Look for more government regulation of AI in 2020. We can safely predict that some state governments will restrict how businesses may use AI. Recent complaints about some healthcare algorithms have charged that they have bias. We can detect an emerging consensus that AI must be “fair” to everyone. We can safely predict that this standard will lead to a new wave of litigation, including class-action suits against algorithms.

Another AI trend to watch is the Centers for Medicare & Medicaid Services (CMS) AI Health Outcomes Challenge. Given the alleged losses of $21 billion per year in waste and fraud in Medicare, CMS has been instructed through an executive order to investigate the use of AI for auditing. Late last year, CMS issued an RFI asking for help. The goal is to change the “pay and chase” model of auditing to a predictive system. Rather than employing the old system of using algorithms to comb through data ferreting out fraud and abuse, CMS wants AI to prevent making bad payments in the first place.

As part of the Challenge, CMS recently selected 25 participants. Some are from the entrenched Washington Beltway aristocracy: Booz Allen Hamilton, IBM, Northrop Grumman, etc. These are major systems integrators with legendary technical skills. The participants also include a few from academia, including the University of Virginia, Northwestern, and Columbia University. If the technology is developed, then deep learning and neural networks will be used to predict adverse events and unplanned admissions to skilled nursing facilities and hospitals. According to the schedule, seven finalists will be announced in April. In September, a winner will get $1 million in seed money. Stay tuned in 2020 for more news on these developments.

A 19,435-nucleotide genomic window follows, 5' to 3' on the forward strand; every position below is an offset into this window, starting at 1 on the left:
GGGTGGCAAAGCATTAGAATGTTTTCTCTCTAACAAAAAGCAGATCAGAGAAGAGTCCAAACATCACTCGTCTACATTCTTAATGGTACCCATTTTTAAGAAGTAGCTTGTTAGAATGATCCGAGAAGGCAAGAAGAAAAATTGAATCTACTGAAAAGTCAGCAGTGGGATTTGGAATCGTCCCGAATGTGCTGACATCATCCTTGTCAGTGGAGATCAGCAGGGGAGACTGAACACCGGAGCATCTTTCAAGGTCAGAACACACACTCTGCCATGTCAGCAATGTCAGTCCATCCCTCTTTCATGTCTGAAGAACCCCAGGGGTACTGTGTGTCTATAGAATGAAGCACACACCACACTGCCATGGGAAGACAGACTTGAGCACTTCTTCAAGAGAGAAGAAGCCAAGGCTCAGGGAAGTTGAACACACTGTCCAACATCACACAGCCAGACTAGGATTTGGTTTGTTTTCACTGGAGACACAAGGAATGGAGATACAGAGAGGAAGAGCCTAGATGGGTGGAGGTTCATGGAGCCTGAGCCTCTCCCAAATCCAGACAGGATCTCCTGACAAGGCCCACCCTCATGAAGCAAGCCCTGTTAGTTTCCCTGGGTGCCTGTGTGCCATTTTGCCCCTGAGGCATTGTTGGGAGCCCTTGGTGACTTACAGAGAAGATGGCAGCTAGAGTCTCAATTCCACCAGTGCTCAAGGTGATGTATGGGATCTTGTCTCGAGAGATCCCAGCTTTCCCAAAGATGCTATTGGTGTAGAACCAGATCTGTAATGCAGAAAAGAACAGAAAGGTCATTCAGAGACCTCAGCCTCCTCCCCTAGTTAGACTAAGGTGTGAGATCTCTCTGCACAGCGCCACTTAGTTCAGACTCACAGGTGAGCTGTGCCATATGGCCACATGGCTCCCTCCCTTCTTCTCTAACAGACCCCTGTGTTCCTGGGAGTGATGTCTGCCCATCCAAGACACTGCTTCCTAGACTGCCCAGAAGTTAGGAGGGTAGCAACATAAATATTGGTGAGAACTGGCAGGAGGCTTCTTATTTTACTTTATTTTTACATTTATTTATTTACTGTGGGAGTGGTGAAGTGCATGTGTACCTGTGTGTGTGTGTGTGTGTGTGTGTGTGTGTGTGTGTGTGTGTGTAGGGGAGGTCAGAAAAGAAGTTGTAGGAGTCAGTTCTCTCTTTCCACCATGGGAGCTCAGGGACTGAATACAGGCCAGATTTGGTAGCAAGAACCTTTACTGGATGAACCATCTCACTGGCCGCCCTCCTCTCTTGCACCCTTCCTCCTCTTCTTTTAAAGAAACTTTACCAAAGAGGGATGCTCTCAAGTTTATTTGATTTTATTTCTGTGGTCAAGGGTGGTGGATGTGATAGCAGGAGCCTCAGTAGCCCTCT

AI is the future of auditing, healthcare, and many other aspects of society. You may wish to pull out that old copy of 2001: A Space Odyssey, and reacquaint yourself with HAL 9000.

Programming Note: Listen to Edward Roche report on use of AI in Medicare audits during the next live edition of Monitor Mondays, Feb. 10, 10-10:30 a.m. EST.

Edward Roche, PhD, JD

Edward Roche is the director of scientific intelligence for Barraclough NY, LLC. Mr. Roche is also a member of the California Bar. Prior to his career in health law, he served as the chief research officer of the Gartner Group, a leading ICT advisory firm. He was chief scientist of the Concours Group, both leading IT consulting and research organizations. Mr. Roche is a member of the RACmonitor editorial board as an investigative reporter and is a popular panelist on Monitor Mondays.